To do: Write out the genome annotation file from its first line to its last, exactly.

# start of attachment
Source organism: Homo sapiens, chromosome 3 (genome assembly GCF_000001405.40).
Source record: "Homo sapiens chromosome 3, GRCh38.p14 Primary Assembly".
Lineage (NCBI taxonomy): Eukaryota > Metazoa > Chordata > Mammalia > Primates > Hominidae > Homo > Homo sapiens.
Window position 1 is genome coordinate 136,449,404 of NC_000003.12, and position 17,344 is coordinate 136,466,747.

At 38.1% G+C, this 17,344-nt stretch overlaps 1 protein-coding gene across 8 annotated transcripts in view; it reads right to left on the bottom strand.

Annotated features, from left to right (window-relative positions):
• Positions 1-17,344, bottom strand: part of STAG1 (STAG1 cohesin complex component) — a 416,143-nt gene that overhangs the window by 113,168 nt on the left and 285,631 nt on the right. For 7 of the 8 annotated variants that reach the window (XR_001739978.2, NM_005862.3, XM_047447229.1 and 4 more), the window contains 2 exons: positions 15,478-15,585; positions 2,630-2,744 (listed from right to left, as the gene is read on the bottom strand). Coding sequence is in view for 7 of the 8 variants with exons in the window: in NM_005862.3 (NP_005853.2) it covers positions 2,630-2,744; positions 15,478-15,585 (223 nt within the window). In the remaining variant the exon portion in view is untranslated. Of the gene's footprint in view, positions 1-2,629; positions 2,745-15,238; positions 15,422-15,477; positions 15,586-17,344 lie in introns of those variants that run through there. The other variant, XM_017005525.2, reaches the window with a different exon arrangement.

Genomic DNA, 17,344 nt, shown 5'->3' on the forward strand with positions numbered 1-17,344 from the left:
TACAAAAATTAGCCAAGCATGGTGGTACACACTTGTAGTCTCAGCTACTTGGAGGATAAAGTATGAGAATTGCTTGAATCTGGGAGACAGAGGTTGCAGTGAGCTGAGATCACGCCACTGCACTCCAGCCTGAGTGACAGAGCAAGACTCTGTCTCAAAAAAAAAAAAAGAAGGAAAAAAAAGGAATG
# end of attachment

Source organism: Homo sapiens, chromosome 3 (genome assembly GCF_000001405.40).
Source record: "Homo sapiens chromosome 3, GRCh38.p14 Primary Assembly".
Lineage (NCBI taxonomy): Eukaryota > Metazoa > Chordata > Mammalia > Primates > Hominidae > Homo > Homo sapiens.
Window position 1 is genome coordinate 136,449,404 of NC_000003.12, and position 17,344 is coordinate 136,466,747.

At 38.1% G+C, this 17,344-nt stretch overlaps 1 protein-coding gene across 8 annotated transcripts in view; it reads right to left on the bottom strand.

Annotated features, from left to right (window-relative positions):
• Positions 1-17,344, bottom strand: part of STAG1 (STAG1 cohesin complex component) — a 416,143-nt gene that overhangs the window by 113,168 nt on the left and 285,631 nt on the right. For 7 of the 8 annotated variants that reach the window (XR_001739978.2, NM_005862.3, XM_047447229.1 and 4 more), the window contains 2 exons: positions 15,478-15,585; positions 2,630-2,744 (listed from right to left, as the gene is read on the bottom strand). Coding sequence is in view for 7 of the 8 variants with exons in the window: in NM_005862.3 (NP_005853.2) it covers positions 2,630-2,744; positions 15,478-15,585 (223 nt within the window). In the remaining variant the exon portion in view is untranslated. Of the gene's footprint in view, positions 1-2,629; positions 2,745-15,238; positions 15,422-15,477; positions 15,586-17,344 lie in introns of those variants that run through there. The other variant, XM_017005525.2, reaches the window with a different exon arrangement.

Genomic DNA, 17,344 nt, shown 5'->3' on the forward strand with positions numbered 1-17,344 from the left:
TACAAAAATTAGCCAAGCATGGTGGTACACACTTGTAGTCTCAGCTACTTGGAGGATAAAGTATGAGAATTGCTTGAATCTGGGAGACAGAGGTTGCAGTGAGCTGAGATCACGCCACTGCACTCCAGCCTGAGTGACAGAGCAAGACTCTGTCTCAAAAAAAAAAAAAGAAGGAAAAAAAAGGAATG